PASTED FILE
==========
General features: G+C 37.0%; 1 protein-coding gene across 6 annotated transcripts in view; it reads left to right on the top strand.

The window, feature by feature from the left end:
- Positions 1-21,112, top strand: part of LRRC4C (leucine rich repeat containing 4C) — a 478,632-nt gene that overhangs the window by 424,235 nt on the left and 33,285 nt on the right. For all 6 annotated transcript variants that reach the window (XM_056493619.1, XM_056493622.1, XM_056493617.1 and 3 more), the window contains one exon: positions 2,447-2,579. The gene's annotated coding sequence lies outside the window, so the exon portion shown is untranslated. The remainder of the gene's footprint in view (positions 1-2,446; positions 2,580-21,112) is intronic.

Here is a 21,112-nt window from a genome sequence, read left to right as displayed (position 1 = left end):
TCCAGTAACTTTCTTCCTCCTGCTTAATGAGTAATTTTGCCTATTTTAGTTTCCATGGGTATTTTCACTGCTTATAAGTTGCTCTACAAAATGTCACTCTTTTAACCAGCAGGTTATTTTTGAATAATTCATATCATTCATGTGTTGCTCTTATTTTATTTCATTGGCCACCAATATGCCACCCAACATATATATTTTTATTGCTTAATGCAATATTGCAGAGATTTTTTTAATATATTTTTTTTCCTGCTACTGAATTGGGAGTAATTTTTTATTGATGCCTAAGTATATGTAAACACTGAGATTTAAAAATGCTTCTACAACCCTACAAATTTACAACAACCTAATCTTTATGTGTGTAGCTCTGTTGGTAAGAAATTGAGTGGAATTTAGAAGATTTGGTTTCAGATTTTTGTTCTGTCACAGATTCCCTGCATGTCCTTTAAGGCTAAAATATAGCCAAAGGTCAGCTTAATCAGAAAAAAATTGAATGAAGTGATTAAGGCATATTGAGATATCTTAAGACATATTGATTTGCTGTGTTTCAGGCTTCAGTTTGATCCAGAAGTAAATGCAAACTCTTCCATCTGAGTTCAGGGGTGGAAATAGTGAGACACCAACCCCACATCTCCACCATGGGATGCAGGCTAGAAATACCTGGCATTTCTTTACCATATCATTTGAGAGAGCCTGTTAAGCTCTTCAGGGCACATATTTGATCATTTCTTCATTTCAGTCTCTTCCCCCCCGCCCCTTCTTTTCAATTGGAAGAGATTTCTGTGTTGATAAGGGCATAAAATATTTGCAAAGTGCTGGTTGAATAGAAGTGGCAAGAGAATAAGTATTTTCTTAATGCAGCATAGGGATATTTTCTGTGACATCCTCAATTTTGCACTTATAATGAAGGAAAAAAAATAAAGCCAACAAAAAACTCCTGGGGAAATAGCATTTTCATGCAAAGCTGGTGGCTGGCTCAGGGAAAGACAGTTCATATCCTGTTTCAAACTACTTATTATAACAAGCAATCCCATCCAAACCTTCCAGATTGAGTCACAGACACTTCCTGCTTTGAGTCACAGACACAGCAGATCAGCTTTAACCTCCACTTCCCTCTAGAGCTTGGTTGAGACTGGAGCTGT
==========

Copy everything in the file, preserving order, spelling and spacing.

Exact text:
General features: G+C 37.0%; 1 protein-coding gene across 6 annotated transcripts in view; it reads left to right on the top strand.

The window, feature by feature from the left end:
- Positions 1-21,112, top strand: part of LRRC4C (leucine rich repeat containing 4C) — a 478,632-nt gene that overhangs the window by 424,235 nt on the left and 33,285 nt on the right. For all 6 annotated transcript variants that reach the window (XM_056493619.1, XM_056493622.1, XM_056493617.1 and 3 more), the window contains one exon: positions 2,447-2,579. The gene's annotated coding sequence lies outside the window, so the exon portion shown is untranslated. The remainder of the gene's footprint in view (positions 1-2,446; positions 2,580-21,112) is intronic.

Here is a 21,112-nt window from a genome sequence, read left to right as displayed (position 1 = left end):
TCCAGTAACTTTCTTCCTCCTGCTTAATGAGTAATTTTGCCTATTTTAGTTTCCATGGGTATTTTCACTGCTTATAAGTTGCTCTACAAAATGTCACTCTTTTAACCAGCAGGTTATTTTTGAATAATTCATATCATTCATGTGTTGCTCTTATTTTATTTCATTGGCCACCAATATGCCACCCAACATATATATTTTTATTGCTTAATGCAATATTGCAGAGATTTTTTTAATATATTTTTTTTCCTGCTACTGAATTGGGAGTAATTTTTTATTGATGCCTAAGTATATGTAAACACTGAGATTTAAAAATGCTTCTACAACCCTACAAATTTACAACAACCTAATCTTTATGTGTGTAGCTCTGTTGGTAAGAAATTGAGTGGAATTTAGAAGATTTGGTTTCAGATTTTTGTTCTGTCACAGATTCCCTGCATGTCCTTTAAGGCTAAAATATAGCCAAAGGTCAGCTTAATCAGAAAAAAATTGAATGAAGTGATTAAGGCATATTGAGATATCTTAAGACATATTGATTTGCTGTGTTTCAGGCTTCAGTTTGATCCAGAAGTAAATGCAAACTCTTCCATCTGAGTTCAGGGGTGGAAATAGTGAGACACCAACCCCACATCTCCACCATGGGATGCAGGCTAGAAATACCTGGCATTTCTTTACCATATCATTTGAGAGAGCCTGTTAAGCTCTTCAGGGCACATATTTGATCATTTCTTCATTTCAGTCTCTTCCCCCCCGCCCCTTCTTTTCAATTGGAAGAGATTTCTGTGTTGATAAGGGCATAAAATATTTGCAAAGTGCTGGTTGAATAGAAGTGGCAAGAGAATAAGTATTTTCTTAATGCAGCATAGGGATATTTTCTGTGACATCCTCAATTTTGCACTTATAATGAAGGAAAAAAAATAAAGCCAACAAAAAACTCCTGGGGAAATAGCATTTTCATGCAAAGCTGGTGGCTGGCTCAGGGAAAGACAGTTCATATCCTGTTTCAAACTACTTATTATAACAAGCAATCCCATCCAAACCTTCCAGATTGAGTCACAGACACTTCCTGCTTTGAGTCACAGACACAGCAGATCAGCTTTAACCTCCACTTCCCTCTAGAGCTTGGTTGAGACTGGAGCTGT